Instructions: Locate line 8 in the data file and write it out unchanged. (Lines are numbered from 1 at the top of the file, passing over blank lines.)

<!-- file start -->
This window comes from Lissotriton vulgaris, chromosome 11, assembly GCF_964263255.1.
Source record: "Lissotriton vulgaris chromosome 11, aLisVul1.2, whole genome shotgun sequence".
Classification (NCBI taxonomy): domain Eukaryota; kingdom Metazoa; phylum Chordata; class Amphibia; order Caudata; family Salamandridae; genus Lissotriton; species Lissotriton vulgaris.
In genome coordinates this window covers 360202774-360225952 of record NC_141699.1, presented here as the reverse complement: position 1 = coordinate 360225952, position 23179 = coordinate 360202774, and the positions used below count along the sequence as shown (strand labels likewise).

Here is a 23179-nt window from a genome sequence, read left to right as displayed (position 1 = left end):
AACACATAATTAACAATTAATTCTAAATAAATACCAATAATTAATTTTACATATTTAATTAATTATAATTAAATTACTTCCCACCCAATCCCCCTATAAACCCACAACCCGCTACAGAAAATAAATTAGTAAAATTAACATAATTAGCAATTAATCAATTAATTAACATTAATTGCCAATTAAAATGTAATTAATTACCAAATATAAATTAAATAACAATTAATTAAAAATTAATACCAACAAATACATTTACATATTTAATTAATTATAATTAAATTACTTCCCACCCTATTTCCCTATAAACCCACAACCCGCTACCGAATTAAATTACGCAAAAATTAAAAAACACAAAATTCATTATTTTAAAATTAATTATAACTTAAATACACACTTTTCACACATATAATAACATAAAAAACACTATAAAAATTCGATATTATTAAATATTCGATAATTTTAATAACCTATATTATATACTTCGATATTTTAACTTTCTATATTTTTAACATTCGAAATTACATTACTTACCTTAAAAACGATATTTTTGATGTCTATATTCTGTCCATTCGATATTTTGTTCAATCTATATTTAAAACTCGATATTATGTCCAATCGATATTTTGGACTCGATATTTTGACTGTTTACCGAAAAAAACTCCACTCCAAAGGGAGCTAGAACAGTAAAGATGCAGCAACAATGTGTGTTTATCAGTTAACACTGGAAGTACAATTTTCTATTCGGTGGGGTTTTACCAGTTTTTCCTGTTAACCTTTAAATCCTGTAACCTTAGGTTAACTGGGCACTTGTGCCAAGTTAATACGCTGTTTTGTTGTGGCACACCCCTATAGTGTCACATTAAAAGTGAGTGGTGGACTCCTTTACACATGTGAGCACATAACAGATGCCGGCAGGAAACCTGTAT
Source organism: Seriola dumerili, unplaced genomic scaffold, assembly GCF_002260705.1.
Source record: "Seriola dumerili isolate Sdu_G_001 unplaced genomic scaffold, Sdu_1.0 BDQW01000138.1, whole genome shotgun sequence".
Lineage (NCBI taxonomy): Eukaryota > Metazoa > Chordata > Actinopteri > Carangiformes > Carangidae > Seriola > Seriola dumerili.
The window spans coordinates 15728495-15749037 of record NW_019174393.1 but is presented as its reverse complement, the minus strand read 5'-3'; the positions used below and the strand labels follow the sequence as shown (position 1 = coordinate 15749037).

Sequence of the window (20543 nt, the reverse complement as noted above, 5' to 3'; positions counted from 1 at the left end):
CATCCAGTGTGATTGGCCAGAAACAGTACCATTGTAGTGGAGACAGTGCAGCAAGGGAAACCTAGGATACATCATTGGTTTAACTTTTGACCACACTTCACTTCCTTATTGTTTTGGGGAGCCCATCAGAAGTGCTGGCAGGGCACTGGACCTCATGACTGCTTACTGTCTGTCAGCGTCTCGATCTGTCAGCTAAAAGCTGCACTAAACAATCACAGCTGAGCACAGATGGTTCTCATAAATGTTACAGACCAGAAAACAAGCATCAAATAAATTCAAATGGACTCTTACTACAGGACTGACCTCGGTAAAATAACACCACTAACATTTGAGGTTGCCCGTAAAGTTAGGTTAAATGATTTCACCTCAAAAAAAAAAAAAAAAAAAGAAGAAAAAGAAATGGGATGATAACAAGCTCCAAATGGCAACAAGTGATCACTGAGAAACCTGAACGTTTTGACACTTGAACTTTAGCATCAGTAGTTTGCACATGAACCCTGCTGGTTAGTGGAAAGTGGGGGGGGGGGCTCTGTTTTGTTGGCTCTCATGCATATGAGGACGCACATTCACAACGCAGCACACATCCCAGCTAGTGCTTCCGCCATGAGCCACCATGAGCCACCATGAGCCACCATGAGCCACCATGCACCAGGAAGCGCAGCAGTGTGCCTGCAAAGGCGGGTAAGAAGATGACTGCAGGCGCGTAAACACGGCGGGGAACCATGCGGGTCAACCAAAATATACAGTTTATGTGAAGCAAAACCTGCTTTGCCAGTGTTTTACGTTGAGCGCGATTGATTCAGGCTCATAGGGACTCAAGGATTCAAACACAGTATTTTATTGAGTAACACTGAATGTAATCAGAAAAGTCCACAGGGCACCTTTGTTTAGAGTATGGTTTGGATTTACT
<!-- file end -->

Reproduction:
Source record: "Seriola dumerili isolate Sdu_G_001 unplaced genomic scaffold, Sdu_1.0 BDQW01000138.1, whole genome shotgun sequence".